MLB Postseason Needs to Be Shorter, Not Longer

MLB Postseason Needs to Be Shorter, Not Longer Michael Weiner, the new head of baseball’s union, says he would like to see more games added to the postseason.
A seven-game division series could be a hot topic for discussion when the MLBPA’s next collective bargaining agreement is made in 2012 (assuming, of course, that the movie was wrong and we’re all still breathing and watching baseball).

It’s hard to imagine anyone asking for more postseason games in an autumn that saw the World Series stretch into November, yet that’s exactly what the players and their association want. And they’re not alone. Last month, a baseball executive told me he’d like to see MLB add another round of games, allowing two more wild-card teams in for a short first-round series. He believed opening up the playoffs to a couple more teams would expand the playoff race to include another four or five more teams in each league (teams that would be too far out of the single wild-card race) and revitalize the game in a few more cities.

That would be a good thing, but eight is enough. The current format of six division winners and two wild-card winners is just right. Expanding the playoff pool would diminish the regular season even more, and quite possibly allow one or more sub-.500 teams into the postseason.

As for a seven-game first round, most baseball purists are actually in favor of the change. They say the five-game “short” series is an aberration that sends four teams home in the blink of an eye.

Look at the Red Sox this season. The joy of a 95-win season and a return to the playoffs was wiped away in 72 hours and three quick losses to the Angels.

While not many around here enjoyed the experience, that is exactly what I like about the five-game ALDS. It is a perfect way to kick off the postseason each October. The extreme pressure of needing three wins — or needing to avoid three losses — brings the best (and worst) out of players and brings fans to the edge of their seats.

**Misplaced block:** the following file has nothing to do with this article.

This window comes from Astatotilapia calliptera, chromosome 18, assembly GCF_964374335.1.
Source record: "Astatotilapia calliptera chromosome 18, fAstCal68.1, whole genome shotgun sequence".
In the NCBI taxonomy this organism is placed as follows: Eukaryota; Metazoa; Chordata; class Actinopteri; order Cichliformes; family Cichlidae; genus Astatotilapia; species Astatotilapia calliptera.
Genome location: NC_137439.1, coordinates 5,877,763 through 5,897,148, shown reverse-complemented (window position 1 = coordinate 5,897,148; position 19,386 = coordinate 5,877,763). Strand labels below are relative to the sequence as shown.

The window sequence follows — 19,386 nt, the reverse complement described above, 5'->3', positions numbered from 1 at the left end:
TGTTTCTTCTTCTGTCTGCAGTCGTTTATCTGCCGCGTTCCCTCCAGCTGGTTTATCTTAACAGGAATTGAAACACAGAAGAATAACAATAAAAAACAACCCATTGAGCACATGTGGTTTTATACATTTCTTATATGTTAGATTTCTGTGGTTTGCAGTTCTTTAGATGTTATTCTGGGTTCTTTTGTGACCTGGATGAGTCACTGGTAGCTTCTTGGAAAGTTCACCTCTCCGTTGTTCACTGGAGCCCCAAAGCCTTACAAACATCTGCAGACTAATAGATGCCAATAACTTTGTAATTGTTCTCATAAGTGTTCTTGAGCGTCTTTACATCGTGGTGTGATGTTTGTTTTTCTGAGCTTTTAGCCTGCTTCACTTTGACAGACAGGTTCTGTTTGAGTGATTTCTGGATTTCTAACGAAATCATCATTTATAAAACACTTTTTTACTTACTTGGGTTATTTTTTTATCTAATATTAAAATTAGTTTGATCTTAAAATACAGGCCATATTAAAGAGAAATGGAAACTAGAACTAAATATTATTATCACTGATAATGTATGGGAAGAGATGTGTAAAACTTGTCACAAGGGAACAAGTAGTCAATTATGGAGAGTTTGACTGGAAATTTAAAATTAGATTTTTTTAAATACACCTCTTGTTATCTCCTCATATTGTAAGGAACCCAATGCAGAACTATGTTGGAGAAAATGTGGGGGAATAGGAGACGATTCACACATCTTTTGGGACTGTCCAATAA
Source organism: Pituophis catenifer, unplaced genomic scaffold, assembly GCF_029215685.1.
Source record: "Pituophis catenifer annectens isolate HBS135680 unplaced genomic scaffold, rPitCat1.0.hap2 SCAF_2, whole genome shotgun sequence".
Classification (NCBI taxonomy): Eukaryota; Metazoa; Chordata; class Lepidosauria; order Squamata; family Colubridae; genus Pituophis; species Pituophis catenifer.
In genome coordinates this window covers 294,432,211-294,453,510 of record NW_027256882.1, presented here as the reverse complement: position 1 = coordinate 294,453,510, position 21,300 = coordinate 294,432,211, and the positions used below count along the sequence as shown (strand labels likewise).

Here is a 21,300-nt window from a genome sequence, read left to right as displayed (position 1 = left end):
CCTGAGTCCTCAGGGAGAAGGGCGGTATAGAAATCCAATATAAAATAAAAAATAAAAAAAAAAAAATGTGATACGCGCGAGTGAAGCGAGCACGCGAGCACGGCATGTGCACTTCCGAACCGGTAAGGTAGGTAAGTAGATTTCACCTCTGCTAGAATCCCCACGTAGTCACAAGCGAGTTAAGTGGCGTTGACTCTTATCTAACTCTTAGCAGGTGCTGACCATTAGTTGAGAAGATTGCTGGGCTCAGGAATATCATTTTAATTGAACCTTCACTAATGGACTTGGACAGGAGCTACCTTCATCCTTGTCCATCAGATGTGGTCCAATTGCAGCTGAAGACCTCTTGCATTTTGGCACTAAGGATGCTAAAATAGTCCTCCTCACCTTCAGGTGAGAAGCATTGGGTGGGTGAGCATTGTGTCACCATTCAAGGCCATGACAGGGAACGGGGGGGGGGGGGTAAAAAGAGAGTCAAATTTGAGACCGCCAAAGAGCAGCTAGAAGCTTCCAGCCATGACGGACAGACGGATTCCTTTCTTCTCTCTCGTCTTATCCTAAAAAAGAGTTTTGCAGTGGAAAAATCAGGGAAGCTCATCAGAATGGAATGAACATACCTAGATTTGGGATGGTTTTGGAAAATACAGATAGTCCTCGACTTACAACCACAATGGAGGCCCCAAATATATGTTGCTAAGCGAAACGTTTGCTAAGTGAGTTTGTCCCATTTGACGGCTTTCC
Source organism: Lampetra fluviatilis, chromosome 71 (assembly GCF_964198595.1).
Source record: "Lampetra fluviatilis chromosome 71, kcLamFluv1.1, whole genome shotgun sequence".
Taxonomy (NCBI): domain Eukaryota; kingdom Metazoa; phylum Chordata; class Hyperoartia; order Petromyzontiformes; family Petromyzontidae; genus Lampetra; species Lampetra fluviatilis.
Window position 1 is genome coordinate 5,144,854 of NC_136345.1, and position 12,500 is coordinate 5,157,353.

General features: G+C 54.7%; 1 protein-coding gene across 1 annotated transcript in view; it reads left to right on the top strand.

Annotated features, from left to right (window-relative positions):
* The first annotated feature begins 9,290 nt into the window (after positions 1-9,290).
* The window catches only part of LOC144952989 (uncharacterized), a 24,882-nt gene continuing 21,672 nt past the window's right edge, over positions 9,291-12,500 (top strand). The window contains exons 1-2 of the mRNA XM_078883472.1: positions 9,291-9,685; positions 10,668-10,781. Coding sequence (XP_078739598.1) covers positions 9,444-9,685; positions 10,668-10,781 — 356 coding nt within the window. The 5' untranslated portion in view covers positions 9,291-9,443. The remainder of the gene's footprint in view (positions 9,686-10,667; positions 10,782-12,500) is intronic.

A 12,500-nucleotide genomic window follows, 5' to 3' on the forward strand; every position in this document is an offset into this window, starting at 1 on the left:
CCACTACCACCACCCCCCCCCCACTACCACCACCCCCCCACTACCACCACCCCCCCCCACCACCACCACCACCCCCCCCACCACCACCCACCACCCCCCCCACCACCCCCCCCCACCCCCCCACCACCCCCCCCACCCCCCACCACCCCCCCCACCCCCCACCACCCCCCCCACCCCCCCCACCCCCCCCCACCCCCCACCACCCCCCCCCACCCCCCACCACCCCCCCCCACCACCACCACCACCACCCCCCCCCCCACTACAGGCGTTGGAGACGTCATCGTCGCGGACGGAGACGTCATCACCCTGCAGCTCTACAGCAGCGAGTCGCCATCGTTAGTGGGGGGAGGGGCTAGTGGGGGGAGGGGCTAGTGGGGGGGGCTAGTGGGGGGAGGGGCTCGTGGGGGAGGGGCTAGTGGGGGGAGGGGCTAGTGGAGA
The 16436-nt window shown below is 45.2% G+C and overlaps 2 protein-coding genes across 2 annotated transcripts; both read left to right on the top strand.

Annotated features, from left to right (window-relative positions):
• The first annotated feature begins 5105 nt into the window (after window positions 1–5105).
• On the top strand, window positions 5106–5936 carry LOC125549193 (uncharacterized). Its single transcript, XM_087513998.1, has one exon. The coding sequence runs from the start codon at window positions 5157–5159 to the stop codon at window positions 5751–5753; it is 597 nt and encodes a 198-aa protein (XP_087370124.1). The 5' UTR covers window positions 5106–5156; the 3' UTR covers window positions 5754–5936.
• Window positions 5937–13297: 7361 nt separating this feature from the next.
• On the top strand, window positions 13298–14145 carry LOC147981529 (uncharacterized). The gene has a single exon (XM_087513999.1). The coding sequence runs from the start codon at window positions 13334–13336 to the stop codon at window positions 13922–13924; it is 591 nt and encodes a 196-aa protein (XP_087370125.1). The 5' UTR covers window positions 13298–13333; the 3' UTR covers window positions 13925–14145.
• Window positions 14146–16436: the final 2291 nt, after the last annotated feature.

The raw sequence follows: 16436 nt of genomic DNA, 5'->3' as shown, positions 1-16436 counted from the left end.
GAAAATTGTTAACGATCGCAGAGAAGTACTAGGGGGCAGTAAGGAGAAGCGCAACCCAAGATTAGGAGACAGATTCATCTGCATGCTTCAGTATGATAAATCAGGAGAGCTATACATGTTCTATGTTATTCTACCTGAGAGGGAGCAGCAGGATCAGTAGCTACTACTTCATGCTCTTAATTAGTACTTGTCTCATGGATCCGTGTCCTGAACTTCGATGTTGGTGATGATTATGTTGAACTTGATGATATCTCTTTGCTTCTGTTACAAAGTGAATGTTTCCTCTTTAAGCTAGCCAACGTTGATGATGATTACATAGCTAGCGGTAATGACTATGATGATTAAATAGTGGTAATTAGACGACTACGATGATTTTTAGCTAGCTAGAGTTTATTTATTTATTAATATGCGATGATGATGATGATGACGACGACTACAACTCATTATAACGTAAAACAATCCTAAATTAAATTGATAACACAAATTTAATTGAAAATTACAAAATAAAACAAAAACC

The teams that survive the best-of-five get to catch their breath before digging into a longer, more grueling series that will determine who goes to the World Series. It’s a good system.

What’s wrong with the postseason right now is that it lasts too long. There are just too many days off in the postseason. Four off days were added two years ago for the benefit of television. Those off days, combined with a longer break before the start of the first round, led to long stretches of teams sitting idle.

The 2009 postseason lasted a full month from the end of the regular season. Thirty-one days for teams to play a maximum of 19 games. Of course, no one actually played that many games. The Yankees and Phillies played a total of 15 games apiece — meaning they had more days off than game days.

Keep the five-game division series as is, but start the postseason on the first Tuesday of October. Get rid of off days except for travel days. Plan for no more than one day off between the final game of a series and the start of the next.

The beauty of baseball is that it is played out on a nightly stage. Fans are used to following their team each day during the marathon of the regular season. The postseason is the worst time to take that away from fans — and from the players who are used to the routine of game day.

Taking away days off in October is the way to make the postseason better. Adding games, or teams, to the postseason is not.

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